Acedia and Me (Magill's Literary Annual 2009)
Kathleen Norris, a poet and nonfiction writer, has written earlier about her life and her spirituality in Dakota: A Spiritual Geography (1993), Cloister Walk (1996), and Amazing Grace: A Vocabulary of Faith (1998). In these and in The Virgin of Bennington (2001), an account of her college and early professional years, Norris alludes to the bouts of despondency and the resistance to commitment that marked her life. She maintained that she had found professional help for her depression, but she had no name for or understanding of the latter affliction. In Cloister Walk, written after two residencies at a Benedictine monastery, she devotes a few pages to acedia, and she credits a lecture that became The Quotidian Mysteries: Laundry, Liturgy, and “Women’s Work” (1999) with inspiring her to do a full-length study based on her belief in the usefulness of the literature of monasticism for herself and her world.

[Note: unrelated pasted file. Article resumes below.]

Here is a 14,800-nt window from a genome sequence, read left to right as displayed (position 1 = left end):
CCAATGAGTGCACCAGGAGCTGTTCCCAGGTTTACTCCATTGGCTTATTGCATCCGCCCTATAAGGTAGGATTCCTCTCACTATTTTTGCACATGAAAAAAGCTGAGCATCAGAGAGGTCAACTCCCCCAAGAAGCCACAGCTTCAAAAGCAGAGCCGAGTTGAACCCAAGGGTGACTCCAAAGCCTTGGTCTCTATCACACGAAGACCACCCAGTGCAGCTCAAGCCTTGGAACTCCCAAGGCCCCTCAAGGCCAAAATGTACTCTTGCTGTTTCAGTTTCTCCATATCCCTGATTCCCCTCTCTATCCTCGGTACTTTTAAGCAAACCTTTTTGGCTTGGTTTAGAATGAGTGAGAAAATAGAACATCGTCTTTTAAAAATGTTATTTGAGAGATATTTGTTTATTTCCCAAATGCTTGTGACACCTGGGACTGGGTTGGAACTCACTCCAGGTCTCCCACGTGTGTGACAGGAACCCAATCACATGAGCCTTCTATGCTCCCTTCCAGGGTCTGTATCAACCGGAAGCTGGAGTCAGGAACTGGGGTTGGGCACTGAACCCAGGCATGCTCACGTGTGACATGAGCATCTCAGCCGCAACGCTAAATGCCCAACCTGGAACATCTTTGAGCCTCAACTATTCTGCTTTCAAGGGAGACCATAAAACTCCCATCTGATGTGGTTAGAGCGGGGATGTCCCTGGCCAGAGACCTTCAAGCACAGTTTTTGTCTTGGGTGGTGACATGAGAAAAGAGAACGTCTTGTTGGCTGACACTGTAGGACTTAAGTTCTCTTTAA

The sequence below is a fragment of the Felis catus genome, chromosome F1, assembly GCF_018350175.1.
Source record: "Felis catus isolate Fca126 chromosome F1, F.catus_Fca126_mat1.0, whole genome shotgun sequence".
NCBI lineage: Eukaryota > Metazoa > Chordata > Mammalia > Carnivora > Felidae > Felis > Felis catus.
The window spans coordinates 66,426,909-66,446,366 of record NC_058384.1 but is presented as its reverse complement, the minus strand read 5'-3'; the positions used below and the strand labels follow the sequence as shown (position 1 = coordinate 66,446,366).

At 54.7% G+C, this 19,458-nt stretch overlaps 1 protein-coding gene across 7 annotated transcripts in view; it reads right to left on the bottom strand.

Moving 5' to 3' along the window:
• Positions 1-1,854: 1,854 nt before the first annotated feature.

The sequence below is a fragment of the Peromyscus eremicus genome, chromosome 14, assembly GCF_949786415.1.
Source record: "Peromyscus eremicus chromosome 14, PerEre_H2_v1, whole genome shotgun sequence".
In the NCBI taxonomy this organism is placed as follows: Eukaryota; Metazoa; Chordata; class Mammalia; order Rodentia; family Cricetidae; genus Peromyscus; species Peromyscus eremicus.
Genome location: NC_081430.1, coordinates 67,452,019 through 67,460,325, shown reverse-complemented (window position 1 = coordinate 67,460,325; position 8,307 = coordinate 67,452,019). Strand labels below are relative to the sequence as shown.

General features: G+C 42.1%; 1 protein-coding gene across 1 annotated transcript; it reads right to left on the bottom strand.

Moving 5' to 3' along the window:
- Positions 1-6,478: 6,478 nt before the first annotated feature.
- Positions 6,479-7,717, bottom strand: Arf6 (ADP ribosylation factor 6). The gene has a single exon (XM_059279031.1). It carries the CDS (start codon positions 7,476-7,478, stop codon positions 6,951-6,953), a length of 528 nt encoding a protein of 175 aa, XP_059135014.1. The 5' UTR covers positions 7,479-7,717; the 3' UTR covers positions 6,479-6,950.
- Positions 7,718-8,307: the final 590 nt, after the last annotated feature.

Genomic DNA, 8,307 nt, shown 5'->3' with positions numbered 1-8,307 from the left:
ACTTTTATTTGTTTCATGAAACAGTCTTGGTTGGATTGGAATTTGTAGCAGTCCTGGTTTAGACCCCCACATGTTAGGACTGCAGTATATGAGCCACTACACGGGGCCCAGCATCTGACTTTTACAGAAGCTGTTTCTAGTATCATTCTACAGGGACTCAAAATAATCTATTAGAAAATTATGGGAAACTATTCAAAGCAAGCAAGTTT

In Acedia and Me: A Marriage, Monks, and a Writer’s Life, Norris focuses on this belief. She found that those in monastic life, going back to the fourth century, understood acedia best, identifying it as the “noonday devil,” a spiritual temptation to weariness unto giving up that may be felt by a monk after his first fervor, at a time when he is facing the reality of his day-by-day life committed to prayer. It was at noon that a monk felt most acutely the temptation to lose his...
(The entire section is 1810 words.)
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Bibliography (Magill's Literary Annual 2009)
America 199, no. 10 (October 6, 2008): 31.
The Atlantic Monthly 302, no. 4 (November, 2008): 140-141.
Booklist 104, no. 21 (July 1, 2008): 27.
Christianity Today 52, no. 8 (August, 2008): 59.
Kirkus Reviews 76, no. 14 (July 10, 2008): 80.
Library Journal 133, no. 19 (November 15, 2008): 44.
Publishers Weekly 255, no. 23 (June 9, 2008): 44.
(The entire section is 28 words.)